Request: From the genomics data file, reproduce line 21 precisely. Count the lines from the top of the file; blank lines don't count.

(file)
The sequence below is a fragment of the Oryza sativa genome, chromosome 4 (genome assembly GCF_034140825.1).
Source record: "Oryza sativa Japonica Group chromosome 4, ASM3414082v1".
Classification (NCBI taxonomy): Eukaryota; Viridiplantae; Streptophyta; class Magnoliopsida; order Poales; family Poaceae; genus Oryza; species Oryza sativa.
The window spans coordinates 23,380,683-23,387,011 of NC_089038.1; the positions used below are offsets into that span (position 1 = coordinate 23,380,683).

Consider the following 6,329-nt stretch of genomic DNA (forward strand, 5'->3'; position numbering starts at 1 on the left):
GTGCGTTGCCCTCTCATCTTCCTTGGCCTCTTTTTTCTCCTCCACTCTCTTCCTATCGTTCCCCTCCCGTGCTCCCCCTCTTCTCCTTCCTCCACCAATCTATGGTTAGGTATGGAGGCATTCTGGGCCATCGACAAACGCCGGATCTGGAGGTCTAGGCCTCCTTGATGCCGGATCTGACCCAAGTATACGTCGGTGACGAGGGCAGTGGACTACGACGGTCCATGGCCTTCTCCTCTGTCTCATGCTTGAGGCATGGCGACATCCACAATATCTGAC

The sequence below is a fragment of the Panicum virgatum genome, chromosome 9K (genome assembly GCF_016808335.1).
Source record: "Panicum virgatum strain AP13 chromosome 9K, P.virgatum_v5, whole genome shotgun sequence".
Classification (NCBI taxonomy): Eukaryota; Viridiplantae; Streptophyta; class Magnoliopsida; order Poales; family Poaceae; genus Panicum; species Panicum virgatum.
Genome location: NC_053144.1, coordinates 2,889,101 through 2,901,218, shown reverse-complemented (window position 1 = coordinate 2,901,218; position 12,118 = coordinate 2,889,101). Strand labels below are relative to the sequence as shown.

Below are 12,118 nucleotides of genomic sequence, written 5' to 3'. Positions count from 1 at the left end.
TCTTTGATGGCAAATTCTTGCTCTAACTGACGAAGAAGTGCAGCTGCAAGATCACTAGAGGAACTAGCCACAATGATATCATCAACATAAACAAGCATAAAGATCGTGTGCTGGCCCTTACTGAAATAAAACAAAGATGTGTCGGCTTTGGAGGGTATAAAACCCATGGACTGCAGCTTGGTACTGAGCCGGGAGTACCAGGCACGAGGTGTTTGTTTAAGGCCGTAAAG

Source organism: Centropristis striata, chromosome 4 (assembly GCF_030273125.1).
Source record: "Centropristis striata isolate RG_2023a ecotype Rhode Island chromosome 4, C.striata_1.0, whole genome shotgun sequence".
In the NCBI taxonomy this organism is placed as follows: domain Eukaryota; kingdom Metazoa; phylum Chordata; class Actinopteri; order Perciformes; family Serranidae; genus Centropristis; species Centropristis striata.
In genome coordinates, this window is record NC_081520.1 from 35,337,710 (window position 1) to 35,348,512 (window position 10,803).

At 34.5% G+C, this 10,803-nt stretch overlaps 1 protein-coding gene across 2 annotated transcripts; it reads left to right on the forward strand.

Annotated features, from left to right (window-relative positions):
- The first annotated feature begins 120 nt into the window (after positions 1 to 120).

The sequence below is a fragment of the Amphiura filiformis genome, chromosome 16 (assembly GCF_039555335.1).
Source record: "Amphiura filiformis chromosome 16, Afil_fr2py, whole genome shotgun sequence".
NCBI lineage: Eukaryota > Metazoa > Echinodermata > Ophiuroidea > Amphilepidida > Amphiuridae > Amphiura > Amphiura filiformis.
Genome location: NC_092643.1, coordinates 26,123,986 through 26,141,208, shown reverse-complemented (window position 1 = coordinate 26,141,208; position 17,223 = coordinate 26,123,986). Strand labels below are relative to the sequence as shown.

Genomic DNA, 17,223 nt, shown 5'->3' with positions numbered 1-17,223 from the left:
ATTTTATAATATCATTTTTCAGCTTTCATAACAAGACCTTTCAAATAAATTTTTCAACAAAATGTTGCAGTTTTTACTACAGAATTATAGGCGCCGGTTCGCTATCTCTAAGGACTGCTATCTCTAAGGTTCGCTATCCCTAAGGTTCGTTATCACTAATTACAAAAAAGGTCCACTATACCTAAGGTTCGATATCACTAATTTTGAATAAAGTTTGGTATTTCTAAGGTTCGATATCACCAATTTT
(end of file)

Source record: "Amphiura filiformis chromosome 16, Afil_fr2py, whole genome shotgun sequence".